• "I am a farmer; the land has been my livelihood since my youth." (NIV)
  • "I am a tiller of the ground; for I have been made a bondman from my youth" (JPS, Amplified, ASV omits "made")
  • "I am a tiller of the ground, for a man sold me as a slave in my youth" (NASB)
  • "A man, a tiller of ground I am, For ground [is] my possession from my youth" (Young's Literal)
  • "I am a tiller of the ground; for man acquired me [as bondman] from my youth. " (Darby)

Why are so many translations reading so different?  No, it's not because any are paraphrasing since most of these are rather literal translation, with the NIV being the least literal.   Here's the first half in interlinear.....

אָנֹכִי אֲדָמָה עֹבֵד אִישׁ
I ground work man

So this is saying "I am a man who works the ground."  Most of these translations rendered it "I am a tiller of the ground", making the general verb "עֹבֵד" (work) a bit more specific than it actually is, losing a little generality from the original Hebrew, but without changing the intention of what is communicated.  The NIV rendered "man who works the ground" as "farmer", and the KJV did so as "husbandman.".  Nothing wrong with those two, it just loses a little bit of literalness, but without any loss of meaning.

But the second phrase is another whole matter.  At the center of the disagreement over this text is how to interpret the verb "הִקְנַנִי".  Let's do a multi-interlinear on how various translations translated this.....

Version מִנְּעוּרָי הִקְנַנִי אָדָם כִּי
NIV since my youth  my livelihood ground -
YLT from my youth  my possession ground  for
KJV from my youth  taught me man (3p)  for
JPS , Amplified from my youth I have been made a bondman man (1p)  for
ASV from my youth  I have been a bondman man (1p)  for
NASB from my youth  sold me as a slave man (3p)  for
Darby from my youth  aquired me man (3p)  for


this chart helps demonstrate that having an interlinear doesn't really show you everything you need to see how the English was translated.  there's general agreement on the first and last word; it's the middle two that are in debate.

Not only do various translations disagree on whether "אָדָם" should be "ground" or "man", but even those that agree on it being "man" can't agree on the sentence structure and whether this "man" is the speaker or someone else in the third person.

"הִקְנַנִי" is the word they disagree on the most.  It could come from more than one multiple root:

  • from verb form of "קנן", often translated as "dwell", "establish", "build". 
    • The King James translated "הִקְנַנִי" as "taught me", probably paraphrasing the "establish" meaning this word is often rendered as.  The King James is trying to tell you HOW someone established this farmer.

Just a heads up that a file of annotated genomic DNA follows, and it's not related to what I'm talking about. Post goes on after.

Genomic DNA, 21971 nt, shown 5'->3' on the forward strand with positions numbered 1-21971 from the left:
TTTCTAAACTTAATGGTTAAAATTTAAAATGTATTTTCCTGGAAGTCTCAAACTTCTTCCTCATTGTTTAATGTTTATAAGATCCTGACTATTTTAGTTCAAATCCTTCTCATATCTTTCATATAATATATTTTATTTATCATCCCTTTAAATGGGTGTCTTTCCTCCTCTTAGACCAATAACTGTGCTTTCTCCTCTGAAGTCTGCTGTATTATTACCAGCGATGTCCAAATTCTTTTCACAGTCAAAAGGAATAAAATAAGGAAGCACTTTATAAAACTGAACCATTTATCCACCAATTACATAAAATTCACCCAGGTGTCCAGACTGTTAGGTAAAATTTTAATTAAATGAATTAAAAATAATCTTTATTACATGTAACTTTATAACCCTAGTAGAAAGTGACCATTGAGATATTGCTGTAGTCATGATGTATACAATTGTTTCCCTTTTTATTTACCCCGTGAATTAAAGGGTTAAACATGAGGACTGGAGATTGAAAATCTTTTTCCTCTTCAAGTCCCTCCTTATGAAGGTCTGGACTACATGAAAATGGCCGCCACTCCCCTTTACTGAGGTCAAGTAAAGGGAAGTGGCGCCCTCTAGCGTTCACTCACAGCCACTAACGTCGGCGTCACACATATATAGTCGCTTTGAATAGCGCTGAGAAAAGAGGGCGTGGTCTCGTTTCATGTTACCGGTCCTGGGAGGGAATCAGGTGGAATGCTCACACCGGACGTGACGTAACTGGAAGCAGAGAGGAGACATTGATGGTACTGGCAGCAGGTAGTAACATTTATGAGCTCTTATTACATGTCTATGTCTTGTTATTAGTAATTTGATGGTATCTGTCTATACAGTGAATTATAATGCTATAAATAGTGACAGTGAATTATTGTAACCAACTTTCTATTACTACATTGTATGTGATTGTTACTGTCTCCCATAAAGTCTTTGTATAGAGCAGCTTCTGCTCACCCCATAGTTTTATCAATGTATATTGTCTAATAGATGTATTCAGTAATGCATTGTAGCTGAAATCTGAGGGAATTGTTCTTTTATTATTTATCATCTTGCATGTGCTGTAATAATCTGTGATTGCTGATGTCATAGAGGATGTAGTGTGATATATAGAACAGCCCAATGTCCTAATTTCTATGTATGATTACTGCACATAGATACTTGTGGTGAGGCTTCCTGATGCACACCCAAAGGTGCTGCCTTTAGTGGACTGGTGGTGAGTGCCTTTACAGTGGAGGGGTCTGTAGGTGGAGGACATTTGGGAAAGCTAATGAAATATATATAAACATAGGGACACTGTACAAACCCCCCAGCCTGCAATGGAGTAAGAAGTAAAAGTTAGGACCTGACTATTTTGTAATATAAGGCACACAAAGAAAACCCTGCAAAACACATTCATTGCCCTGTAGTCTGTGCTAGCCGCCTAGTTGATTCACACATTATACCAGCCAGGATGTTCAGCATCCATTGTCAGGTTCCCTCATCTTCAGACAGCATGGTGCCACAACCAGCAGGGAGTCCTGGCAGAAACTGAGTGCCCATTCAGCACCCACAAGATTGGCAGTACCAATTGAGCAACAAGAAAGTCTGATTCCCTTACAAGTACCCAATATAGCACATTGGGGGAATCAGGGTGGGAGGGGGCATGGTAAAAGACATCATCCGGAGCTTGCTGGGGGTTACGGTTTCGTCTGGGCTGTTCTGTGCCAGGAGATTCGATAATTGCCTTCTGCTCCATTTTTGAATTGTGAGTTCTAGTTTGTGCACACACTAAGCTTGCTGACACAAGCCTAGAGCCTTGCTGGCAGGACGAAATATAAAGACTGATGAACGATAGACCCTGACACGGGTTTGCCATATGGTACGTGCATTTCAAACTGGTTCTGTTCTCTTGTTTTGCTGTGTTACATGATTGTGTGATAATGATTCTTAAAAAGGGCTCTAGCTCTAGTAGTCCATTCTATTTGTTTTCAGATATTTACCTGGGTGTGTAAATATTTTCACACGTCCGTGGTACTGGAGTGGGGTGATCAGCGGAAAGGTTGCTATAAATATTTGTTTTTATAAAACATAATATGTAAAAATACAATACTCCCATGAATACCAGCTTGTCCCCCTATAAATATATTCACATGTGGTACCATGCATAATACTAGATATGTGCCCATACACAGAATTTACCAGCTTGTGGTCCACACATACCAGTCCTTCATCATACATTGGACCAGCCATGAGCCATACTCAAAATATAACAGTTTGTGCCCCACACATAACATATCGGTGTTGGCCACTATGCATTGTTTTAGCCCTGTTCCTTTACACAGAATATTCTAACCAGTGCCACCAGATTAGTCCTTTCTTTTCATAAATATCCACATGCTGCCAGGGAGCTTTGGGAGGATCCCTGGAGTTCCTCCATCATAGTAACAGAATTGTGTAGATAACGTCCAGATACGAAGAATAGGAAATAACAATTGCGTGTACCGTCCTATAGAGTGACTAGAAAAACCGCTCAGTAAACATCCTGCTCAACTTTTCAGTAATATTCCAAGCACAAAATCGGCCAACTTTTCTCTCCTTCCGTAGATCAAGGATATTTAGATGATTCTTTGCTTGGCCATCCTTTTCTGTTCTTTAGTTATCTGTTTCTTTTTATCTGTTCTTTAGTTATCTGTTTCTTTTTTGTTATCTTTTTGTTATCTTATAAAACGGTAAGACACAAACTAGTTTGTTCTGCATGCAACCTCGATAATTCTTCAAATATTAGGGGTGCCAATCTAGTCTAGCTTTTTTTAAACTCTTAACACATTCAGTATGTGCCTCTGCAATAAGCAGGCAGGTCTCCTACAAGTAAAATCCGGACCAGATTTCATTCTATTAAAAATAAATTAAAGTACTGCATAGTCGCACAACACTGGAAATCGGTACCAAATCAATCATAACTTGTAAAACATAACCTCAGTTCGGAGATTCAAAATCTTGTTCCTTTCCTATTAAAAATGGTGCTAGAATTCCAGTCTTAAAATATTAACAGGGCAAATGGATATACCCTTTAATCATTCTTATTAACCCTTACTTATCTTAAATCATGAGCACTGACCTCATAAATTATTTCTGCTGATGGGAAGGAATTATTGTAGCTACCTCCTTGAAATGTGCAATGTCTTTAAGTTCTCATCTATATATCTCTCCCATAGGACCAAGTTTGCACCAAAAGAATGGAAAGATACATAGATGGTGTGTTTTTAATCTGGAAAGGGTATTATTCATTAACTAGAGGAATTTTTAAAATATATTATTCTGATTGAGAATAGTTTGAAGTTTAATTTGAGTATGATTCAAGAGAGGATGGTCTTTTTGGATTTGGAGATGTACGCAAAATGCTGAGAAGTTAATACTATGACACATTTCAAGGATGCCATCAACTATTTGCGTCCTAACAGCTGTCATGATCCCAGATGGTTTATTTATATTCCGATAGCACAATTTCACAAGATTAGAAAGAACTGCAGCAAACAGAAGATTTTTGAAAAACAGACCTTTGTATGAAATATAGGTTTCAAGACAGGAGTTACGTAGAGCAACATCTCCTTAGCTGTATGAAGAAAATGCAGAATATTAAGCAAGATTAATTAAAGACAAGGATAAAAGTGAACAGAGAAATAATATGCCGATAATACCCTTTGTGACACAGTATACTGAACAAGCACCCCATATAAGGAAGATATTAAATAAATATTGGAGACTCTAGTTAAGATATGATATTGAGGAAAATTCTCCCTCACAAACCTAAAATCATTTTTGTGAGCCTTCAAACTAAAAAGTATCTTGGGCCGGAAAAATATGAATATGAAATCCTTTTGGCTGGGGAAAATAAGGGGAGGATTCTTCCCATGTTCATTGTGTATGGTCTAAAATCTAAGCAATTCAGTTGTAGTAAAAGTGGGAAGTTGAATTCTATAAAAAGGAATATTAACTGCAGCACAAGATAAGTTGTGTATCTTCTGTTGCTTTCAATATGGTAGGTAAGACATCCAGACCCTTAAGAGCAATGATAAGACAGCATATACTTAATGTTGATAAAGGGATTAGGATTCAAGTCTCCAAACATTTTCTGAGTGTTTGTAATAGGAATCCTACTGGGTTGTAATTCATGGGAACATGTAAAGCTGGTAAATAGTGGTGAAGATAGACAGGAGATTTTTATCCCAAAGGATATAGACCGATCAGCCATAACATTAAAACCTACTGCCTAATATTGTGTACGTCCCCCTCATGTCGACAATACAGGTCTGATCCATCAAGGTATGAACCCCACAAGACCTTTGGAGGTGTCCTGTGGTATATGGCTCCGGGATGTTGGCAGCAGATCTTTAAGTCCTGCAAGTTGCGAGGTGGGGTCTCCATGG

• from noun derived form of verb "קנה", often translated "aquire", "purchase", "buy", "obtain".  Everyone else went with this interpretation, but even then, couldn't agree on exactly how to apply that either.
    • The NIV interpretted it as in the 3rd person, and then paraphrased a bit.
    • The YLT interpretted it as in the 3rd person and did not paraphrase.
    • Darby and the NASB expressed it in English as a verb, probably for simplicity.
    • The JPS, Amplified and ASV interpretted it as in the 1st person, but even they disagreed on the HEY.  ASV interpretted it as a definite article, the JPS and Amplified as being a hiphil construct.

None of these translations completed "flubbed" or anything.  It's just multiple translations of an ambiguous phrase.  Examining this verse with an interlinear does not fix the problem.  Which of the above interlinears do you use?  No dictionary or concordenance would be enough to solve the problem, because it woun't tell you if "man" is first person or third person in this sentence, and that is one of the pointds of contention between the various translators.  you can't cross examine that looking at the English sentence, because the English sentence structure ALREADY ASSUMES one or the other.  You can't look at the NASB or Darby or KJV and see the possibility that maybe the "man" in question was the speaker.  You can't look at the JPS, ASV or Amplified and see that the "man" in question could potentially be someone OTHER than the speaker.  Context won't help of you're looking at an English sentence, because the context has been assume and so translated for you.  A dictionary or concordenance will only tell you that "man" is an English word to use, but tells you NOTHING about the grammar.  The only way to decide between these translations is to be able to analyze the sentence construction of a Hebrew sentence in order to cross examine which is correct.